Peeking into the World of H. D. Blenner

New Leads in JFK Assassination Research

Initially the clash between the medical evidence presented by then Lieutenant Commander James J. Humes and the amateur motion picture films of the fatal head shot raised serious doubts about the Warren Commission's explanation of the assassination. These doubts grew during the late sixties and the late seventies as the medical panels disputed Humes' placement of the entry wound of the head and the orientation of the back wound. A review of the assassination records during the late nineties affirmed without resolving these earlier conflicts. Now, half a century after the assassination, serious students cannot with certainty state where the bullet entered the head and whether the longer axis of the back wound had a longitudinal orientation as described by Humes or had a transverse orientation as reported by the later medical panel.

C-V Analysis and Applications of Hyperabrupt Varactor Tuning Diodes

The abrupt space charge approximation is employed to calculate the C-V characteristics of hyperabrupt varactor diodes. This work reveals a potential arising from the concentration gradient of the retrograde profile which is between several times and an order of magnitude larger than the neglected contact potential.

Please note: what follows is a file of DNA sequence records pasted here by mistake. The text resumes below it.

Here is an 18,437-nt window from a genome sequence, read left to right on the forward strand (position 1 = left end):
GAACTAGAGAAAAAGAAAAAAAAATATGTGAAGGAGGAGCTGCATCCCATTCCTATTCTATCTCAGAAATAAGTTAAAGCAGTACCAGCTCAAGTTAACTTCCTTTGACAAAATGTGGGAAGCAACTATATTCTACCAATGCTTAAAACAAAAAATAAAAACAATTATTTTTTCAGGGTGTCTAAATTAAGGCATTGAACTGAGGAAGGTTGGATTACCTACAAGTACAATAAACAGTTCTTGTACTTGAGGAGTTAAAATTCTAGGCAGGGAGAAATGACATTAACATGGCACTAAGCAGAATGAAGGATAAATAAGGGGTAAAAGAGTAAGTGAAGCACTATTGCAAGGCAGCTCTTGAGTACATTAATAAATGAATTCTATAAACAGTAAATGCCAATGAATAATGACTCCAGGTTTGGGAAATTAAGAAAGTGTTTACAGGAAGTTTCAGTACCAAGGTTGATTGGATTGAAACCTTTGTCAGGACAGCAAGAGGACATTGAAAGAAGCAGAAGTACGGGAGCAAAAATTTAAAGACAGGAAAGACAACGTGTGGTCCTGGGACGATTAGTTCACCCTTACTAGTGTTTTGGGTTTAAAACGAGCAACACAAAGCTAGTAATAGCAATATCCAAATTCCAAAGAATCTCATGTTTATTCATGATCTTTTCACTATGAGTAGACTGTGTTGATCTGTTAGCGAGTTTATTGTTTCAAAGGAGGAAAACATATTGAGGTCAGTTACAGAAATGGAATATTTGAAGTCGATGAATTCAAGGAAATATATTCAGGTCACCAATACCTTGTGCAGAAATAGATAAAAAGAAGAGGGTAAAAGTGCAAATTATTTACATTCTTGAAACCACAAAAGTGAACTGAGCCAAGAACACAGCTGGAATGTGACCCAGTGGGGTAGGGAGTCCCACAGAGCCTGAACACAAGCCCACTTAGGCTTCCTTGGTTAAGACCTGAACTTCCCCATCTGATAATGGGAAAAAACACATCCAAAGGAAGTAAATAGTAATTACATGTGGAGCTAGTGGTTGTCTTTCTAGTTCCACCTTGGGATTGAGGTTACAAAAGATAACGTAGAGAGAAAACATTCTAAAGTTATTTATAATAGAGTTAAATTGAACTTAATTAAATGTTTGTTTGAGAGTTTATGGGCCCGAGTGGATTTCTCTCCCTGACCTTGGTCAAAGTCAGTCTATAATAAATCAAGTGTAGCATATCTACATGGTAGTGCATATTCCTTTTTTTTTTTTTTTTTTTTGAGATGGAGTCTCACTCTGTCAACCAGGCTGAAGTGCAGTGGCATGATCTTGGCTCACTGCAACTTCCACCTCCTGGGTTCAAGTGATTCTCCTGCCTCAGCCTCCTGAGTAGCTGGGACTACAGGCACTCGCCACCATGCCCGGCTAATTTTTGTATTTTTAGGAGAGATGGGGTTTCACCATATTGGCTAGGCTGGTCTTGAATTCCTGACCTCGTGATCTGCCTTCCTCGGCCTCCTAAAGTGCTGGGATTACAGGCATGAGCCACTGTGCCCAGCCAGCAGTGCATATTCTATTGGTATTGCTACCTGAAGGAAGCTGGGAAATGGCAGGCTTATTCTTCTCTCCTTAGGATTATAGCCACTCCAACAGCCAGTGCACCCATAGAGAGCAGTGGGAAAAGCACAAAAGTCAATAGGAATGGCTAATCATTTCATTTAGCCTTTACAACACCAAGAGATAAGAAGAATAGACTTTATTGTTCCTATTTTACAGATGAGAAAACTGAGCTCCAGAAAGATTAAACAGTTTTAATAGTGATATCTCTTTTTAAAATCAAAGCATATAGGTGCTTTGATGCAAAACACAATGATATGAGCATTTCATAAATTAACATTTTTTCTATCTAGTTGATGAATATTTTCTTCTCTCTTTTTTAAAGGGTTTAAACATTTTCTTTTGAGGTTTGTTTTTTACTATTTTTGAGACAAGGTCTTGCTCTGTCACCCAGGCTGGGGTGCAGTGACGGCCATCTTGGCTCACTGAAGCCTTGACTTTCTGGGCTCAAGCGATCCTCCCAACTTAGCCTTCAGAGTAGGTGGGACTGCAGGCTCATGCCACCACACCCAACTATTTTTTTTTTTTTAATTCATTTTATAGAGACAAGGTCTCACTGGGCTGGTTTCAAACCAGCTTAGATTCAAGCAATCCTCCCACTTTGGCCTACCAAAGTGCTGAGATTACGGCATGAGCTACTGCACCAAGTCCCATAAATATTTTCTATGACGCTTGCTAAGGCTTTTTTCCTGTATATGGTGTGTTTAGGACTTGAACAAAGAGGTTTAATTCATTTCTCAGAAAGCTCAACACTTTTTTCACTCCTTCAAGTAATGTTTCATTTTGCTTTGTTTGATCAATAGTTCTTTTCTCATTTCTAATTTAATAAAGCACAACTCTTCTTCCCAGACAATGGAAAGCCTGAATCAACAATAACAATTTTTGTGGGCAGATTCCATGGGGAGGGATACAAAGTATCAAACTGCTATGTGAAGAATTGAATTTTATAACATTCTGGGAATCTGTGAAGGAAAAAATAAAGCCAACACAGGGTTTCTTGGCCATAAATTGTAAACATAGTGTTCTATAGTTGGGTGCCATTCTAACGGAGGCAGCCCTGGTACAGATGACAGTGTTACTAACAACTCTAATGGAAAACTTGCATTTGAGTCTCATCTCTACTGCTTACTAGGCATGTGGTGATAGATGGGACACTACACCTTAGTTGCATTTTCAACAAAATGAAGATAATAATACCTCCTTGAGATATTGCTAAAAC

These pages discuss design of varactors for linear frequency-voltage, linear phase-voltage or tuning with minimal phase noise and explore synthesis of the required profiles by the then available and less than desirable means of multiple diffusion. The maximally-flat and the optimal approximations are used to design voltage-adjustable capacitive networks for these specialized applications.

Revisiting Pythagorean Triples

A Pythagorean triple is a right triangle whose sides are integers. Every triple with a hypotenuse of c and sides a and b has an infinite number of similar triples with a hypotenuse of mc and sides ma and mb, where m is any positive integer. This study is primarily concerned with the reduced Pythagorean triples for which m equals one.

Last Updated on November 5, 2014 by Herbert Blenner